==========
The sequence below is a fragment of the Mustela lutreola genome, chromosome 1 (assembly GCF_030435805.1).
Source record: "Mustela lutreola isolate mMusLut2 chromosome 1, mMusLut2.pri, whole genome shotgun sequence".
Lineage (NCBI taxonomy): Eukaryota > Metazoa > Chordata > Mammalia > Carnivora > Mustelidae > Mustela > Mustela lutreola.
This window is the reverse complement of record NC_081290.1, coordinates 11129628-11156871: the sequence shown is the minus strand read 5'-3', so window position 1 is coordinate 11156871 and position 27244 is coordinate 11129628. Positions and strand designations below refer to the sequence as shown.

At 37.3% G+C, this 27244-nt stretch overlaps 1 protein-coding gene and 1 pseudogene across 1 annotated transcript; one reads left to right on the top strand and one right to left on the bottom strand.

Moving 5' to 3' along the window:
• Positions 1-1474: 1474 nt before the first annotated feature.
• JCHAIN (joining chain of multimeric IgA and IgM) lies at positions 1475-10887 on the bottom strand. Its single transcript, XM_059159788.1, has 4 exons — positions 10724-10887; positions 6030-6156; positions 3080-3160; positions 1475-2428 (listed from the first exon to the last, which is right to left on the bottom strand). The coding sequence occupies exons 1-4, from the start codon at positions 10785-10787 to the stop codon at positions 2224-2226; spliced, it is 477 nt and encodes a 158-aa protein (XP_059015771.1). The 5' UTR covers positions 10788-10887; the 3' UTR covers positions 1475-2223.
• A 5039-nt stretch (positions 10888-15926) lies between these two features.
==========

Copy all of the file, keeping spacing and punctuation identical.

The sequence below is a fragment of the Mustela lutreola genome, chromosome 1 (assembly GCF_030435805.1).
Source record: "Mustela lutreola isolate mMusLut2 chromosome 1, mMusLut2.pri, whole genome shotgun sequence".
Lineage (NCBI taxonomy): Eukaryota > Metazoa > Chordata > Mammalia > Carnivora > Mustelidae > Mustela > Mustela lutreola.
This window is the reverse complement of record NC_081290.1, coordinates 11129628-11156871: the sequence shown is the minus strand read 5'-3', so window position 1 is coordinate 11156871 and position 27244 is coordinate 11129628. Positions and strand designations below refer to the sequence as shown.

At 37.3% G+C, this 27244-nt stretch overlaps 1 protein-coding gene and 1 pseudogene across 1 annotated transcript; one reads left to right on the top strand and one right to left on the bottom strand.

Moving 5' to 3' along the window:
• Positions 1-1474: 1474 nt before the first annotated feature.
• JCHAIN (joining chain of multimeric IgA and IgM) lies at positions 1475-10887 on the bottom strand. Its single transcript, XM_059159788.1, has 4 exons — positions 10724-10887; positions 6030-6156; positions 3080-3160; positions 1475-2428 (listed from the first exon to the last, which is right to left on the bottom strand). The coding sequence occupies exons 1-4, from the start codon at positions 10785-10787 to the stop codon at positions 2224-2226; spliced, it is 477 nt and encodes a 158-aa protein (XP_059015771.1). The 5' UTR covers positions 10788-10887; the 3' UTR covers positions 1475-2223.
• A 5039-nt stretch (positions 10888-15926) lies between these two features.